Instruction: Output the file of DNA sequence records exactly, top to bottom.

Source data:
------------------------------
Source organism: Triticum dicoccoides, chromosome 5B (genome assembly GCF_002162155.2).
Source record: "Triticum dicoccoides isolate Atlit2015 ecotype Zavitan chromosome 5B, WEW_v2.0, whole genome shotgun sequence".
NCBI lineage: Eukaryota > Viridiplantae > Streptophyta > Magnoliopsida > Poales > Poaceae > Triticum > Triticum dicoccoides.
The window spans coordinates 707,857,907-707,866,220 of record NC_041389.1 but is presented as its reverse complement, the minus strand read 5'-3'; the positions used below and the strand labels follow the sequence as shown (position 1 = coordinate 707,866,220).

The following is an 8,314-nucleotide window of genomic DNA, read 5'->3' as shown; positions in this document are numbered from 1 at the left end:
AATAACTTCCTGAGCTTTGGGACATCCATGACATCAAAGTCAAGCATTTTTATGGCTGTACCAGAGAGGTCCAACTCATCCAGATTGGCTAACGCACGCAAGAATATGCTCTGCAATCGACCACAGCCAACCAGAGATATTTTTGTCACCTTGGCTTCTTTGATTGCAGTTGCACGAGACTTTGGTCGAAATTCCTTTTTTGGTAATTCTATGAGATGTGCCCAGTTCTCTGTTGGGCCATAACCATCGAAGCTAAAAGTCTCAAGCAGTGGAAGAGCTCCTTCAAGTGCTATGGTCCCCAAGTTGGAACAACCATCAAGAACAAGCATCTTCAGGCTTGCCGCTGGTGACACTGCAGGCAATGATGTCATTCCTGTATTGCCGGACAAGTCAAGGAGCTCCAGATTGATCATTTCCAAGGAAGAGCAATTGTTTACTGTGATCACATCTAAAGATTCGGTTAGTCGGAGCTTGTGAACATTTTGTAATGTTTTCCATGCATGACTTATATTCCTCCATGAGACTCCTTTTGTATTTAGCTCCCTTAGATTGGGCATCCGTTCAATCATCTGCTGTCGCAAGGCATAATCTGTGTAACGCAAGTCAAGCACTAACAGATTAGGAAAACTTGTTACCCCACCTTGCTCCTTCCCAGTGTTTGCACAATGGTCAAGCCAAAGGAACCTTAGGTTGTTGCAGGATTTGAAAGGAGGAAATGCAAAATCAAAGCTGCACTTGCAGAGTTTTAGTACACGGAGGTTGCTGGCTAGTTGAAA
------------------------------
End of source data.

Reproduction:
Source organism: Triticum dicoccoides, chromosome 5B (genome assembly GCF_002162155.2).
Source record: "Triticum dicoccoides isolate Atlit2015 ecotype Zavitan chromosome 5B, WEW_v2.0, whole genome shotgun sequence".
NCBI lineage: Eukaryota > Viridiplantae > Streptophyta > Magnoliopsida > Poales > Poaceae > Triticum > Triticum dicoccoides.
The window spans coordinates 707,857,907-707,866,220 of record NC_041389.1 but is presented as its reverse complement, the minus strand read 5'-3'; the positions used below and the strand labels follow the sequence as shown (position 1 = coordinate 707,866,220).

The following is an 8,314-nucleotide window of genomic DNA, read 5'->3' as shown; positions in this document are numbered from 1 at the left end:
AATAACTTCCTGAGCTTTGGGACATCCATGACATCAAAGTCAAGCATTTTTATGGCTGTACCAGAGAGGTCCAACTCATCCAGATTGGCTAACGCACGCAAGAATATGCTCTGCAATCGACCACAGCCAACCAGAGATATTTTTGTCACCTTGGCTTCTTTGATTGCAGTTGCACGAGACTTTGGTCGAAATTCCTTTTTTGGTAATTCTATGAGATGTGCCCAGTTCTCTGTTGGGCCATAACCATCGAAGCTAAAAGTCTCAAGCAGTGGAAGAGCTCCTTCAAGTGCTATGGTCCCCAAGTTGGAACAACCATCAAGAACAAGCATCTTCAGGCTTGCCGCTGGTGACACTGCAGGCAATGATGTCATTCCTGTATTGCCGGACAAGTCAAGGAGCTCCAGATTGATCATTTCCAAGGAAGAGCAATTGTTTACTGTGATCACATCTAAAGATTCGGTTAGTCGGAGCTTGTGAACATTTTGTAATGTTTTCCATGCATGACTTATATTCCTCCATGAGACTCCTTTTGTATTTAGCTCCCTTAGATTGGGCATCCGTTCAATCATCTGCTGTCGCAAGGCATAATCTGTGTAACGCAAGTCAAGCACTAACAGATTAGGAAAACTTGTTACCCCACCTTGCTCCTTCCCAGTGTTTGCACAATGGTCAAGCCAAAGGAACCTTAGGTTGTTGCAGGATTTGAAAGGAGGAAATGCAAAATCAAAGCTGCACTTGCAGAGTTTTAGTACACGGAGGTTGCTGGCTAGTTGAAA